Let’s play the word association game!
What comes to mind when you think of the word “summer”?
A favorite festival experience? Barber’s “Summer Music“?
For me, summer means swimming and homemade popsicles. That’s what comes to mind first for me—my current summer fun favorites.
But it wasn’t always so.
For much of my adult life, summers meant migraines. The sun, heat, and muggy weather seemed to bring them on. Summer also meant too many projects: all the preparation for the coming year. My associations with the word summer used to be pain and pressure.
Same word, same me—but completely different associations.
The word didn’t change. I did.
And the fact that I’ve come to love swimming was very unexpected. As a kid, I hated swimming lessons. Getting back to it involved me getting outside my comfort zone. My migraines are far fewer, thanks to age (yay!) but also thanks to taking better care of myself.
I see summer differently now in part because I choose to focus on the positive.
Here’s what I’m getting at: we all have associations with words. Associations trigger feelings before we’re even conscious of the connection we’ve made. And some associations are unnecessary baggage tripping us up.
Try the word association quiz
What comes to mind when you say any of these words or phrases to yourself? What immediate images, thoughts, and feelings do these words conjure up for you?
My guess is that some of these spark negative associations. Feelings may include frustration, avoidance, fear, pressure, and/or feeling “less than.”
We have reasons for the way we think and feel. Associations can be based on our experience, but also on what we’ve heard from colleagues, and what we read that reinforces our associations. Though they may be based on facts, associations are built on the stories we tell ourselves.
Thought distortions, anyone?
Let’s say the word in question is networking. If you’ve had a bad experience in a networking situation, it’s easy to magnify this into an all or nothing scenario. Instead of thinking “I’ve had some awkward networking experiences” and “I’d like to learn how to network with more confidence,” we may jump to a global pronouncement. We may tell ourselves the story of “I suck at networking,” or “I’m never going to get any better at this.” And we behave accordingly. This is cognitive distortion.
It’s the same with my not liking summer. It brought to mind migraines and work overload. Was all of my summer experience bad in those days? No, but by focusing on the negative I only contributed to the pain and the pressure. It was, to some extent, a self-fulfilling prophesy. I got what I expected.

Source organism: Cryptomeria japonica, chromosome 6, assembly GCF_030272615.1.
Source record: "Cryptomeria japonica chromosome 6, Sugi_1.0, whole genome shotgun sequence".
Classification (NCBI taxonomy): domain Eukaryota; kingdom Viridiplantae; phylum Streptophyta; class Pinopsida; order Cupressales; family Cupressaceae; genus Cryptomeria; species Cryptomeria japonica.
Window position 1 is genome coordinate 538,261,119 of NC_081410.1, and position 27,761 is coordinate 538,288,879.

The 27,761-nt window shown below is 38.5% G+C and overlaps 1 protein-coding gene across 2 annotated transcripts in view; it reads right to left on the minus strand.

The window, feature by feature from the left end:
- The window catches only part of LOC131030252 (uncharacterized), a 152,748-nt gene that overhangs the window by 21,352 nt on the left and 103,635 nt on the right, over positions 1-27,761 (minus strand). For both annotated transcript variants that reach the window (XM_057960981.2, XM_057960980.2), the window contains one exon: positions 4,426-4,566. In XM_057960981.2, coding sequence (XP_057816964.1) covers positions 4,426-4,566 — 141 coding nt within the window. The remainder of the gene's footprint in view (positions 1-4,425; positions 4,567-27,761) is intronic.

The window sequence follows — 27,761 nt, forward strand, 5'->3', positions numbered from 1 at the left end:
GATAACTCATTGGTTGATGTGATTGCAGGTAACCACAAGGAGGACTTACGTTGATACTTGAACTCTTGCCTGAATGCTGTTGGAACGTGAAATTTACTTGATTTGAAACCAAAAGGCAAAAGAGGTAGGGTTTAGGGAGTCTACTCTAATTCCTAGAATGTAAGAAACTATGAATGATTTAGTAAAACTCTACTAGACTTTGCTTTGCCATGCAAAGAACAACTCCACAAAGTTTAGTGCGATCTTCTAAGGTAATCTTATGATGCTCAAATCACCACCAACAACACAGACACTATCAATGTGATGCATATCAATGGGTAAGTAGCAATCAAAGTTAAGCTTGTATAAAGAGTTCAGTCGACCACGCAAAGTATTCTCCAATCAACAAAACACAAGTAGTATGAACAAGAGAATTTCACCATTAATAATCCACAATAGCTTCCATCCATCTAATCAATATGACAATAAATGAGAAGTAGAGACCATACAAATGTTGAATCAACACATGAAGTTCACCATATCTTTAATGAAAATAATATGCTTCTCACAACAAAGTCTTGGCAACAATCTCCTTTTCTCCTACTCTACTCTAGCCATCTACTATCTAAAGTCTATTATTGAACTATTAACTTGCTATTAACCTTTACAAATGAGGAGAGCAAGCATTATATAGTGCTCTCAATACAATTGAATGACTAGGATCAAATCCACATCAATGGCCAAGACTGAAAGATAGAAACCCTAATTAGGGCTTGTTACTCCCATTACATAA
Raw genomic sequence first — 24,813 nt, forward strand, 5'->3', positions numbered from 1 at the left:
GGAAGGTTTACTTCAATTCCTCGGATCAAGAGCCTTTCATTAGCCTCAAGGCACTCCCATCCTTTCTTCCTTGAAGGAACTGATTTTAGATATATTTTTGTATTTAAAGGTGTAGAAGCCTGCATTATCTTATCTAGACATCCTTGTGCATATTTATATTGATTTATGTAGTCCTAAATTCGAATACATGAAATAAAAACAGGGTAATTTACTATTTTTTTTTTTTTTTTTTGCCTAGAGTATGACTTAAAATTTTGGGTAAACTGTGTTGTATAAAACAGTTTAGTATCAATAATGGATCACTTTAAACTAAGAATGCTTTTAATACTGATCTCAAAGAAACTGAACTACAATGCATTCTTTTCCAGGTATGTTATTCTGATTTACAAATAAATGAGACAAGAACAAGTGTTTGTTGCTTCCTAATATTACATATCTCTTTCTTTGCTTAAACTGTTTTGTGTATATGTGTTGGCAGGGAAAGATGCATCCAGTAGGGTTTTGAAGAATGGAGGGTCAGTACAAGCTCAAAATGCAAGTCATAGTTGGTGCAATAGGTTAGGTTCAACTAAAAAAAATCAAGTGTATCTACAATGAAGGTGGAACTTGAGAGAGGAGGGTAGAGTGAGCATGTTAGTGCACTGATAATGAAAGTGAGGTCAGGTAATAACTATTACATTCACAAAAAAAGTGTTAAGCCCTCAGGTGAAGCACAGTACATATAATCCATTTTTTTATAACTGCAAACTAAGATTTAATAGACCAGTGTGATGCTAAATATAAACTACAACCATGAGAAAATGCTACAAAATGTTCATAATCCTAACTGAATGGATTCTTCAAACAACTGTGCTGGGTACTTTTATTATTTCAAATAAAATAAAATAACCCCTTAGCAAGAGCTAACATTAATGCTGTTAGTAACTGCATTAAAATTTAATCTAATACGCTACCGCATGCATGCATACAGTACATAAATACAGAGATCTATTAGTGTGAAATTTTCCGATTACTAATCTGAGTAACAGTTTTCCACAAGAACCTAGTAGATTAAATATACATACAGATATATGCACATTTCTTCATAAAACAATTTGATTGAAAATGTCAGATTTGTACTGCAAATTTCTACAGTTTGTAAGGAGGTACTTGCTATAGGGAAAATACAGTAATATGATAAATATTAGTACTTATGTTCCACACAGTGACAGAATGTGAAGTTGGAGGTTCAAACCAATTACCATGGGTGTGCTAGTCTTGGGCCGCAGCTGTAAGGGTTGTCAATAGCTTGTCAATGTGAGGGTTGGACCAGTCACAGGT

Likewise, having negative associations with our career-related work sets us up for negative results. When you go to a networking event and you anticipate feeling awkward and having a lousy time, what happens? Think how the negative anticipation changes your posture, your tone of voice, and the expression on your face. Think how others respond to the negative energy you project.
Here’s the secret: if we change the stories we tell ourselves we change our experience.
So, though I still get migraines in the summer I do my best not to dwell on them. I still have lots of summer projects (don’t ask about the book deadline) and yes, still feel pressured. But I also see how my summers are full of positive experiences. What I focus on has made all the difference. I’m now invested in keeping the idea of summer positive—and voilà, my summers are much improved!
What could changing your mindset around career-related work bring to you? If you approached say, your networking, or time management with a different frame of mind and some updated tools, how might you transform your career advancement?
This week: What associations are you interested in changing? I’d love to hear your thoughts!
Bonus: for fellow popsicle enthusiasts, check out these fav popsicle molds: they’re drip free and designed to stand up in your freezer. In terms of recipes, I use juice (apple or pineapple) and a little plain yogurt but you can get really fancy. Booze is optional.
Looking forward to hearing from you:
Dream Big, Plan Smart. Live Well!